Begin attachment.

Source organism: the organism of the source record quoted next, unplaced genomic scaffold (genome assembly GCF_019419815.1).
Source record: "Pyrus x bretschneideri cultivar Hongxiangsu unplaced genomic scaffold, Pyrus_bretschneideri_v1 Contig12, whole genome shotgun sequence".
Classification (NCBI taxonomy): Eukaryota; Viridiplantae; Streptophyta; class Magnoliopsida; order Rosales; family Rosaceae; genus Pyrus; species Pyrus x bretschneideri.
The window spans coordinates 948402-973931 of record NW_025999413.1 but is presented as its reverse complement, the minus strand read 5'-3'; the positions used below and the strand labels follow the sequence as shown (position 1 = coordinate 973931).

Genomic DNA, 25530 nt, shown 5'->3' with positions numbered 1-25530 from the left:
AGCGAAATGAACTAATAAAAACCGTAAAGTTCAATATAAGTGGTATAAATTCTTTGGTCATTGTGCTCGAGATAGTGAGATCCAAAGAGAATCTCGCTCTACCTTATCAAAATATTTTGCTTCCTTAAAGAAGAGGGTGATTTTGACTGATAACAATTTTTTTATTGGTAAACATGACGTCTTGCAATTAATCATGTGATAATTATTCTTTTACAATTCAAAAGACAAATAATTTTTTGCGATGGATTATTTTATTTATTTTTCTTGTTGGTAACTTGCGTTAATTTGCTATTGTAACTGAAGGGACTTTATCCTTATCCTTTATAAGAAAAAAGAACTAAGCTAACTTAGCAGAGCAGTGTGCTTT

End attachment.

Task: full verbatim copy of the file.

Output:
Source organism: the organism of the source record quoted next, unplaced genomic scaffold (genome assembly GCF_019419815.1).
Source record: "Pyrus x bretschneideri cultivar Hongxiangsu unplaced genomic scaffold, Pyrus_bretschneideri_v1 Contig12, whole genome shotgun sequence".
Classification (NCBI taxonomy): Eukaryota; Viridiplantae; Streptophyta; class Magnoliopsida; order Rosales; family Rosaceae; genus Pyrus; species Pyrus x bretschneideri.
The window spans coordinates 948402-973931 of record NW_025999413.1 but is presented as its reverse complement, the minus strand read 5'-3'; the positions used below and the strand labels follow the sequence as shown (position 1 = coordinate 973931).

Genomic DNA, 25530 nt, shown 5'->3' with positions numbered 1-25530 from the left:
AGCGAAATGAACTAATAAAAACCGTAAAGTTCAATATAAGTGGTATAAATTCTTTGGTCATTGTGCTCGAGATAGTGAGATCCAAAGAGAATCTCGCTCTACCTTATCAAAATATTTTGCTTCCTTAAAGAAGAGGGTGATTTTGACTGATAACAATTTTTTTATTGGTAAACATGACGTCTTGCAATTAATCATGTGATAATTATTCTTTTACAATTCAAAAGACAAATAATTTTTTGCGATGGATTATTTTATTTATTTTTCTTGTTGGTAACTTGCGTTAATTTGCTATTGTAACTGAAGGGACTTTATCCTTATCCTTTATAAGAAAAAAGAACTAAGCTAACTTAGCAGAGCAGTGTGCTTT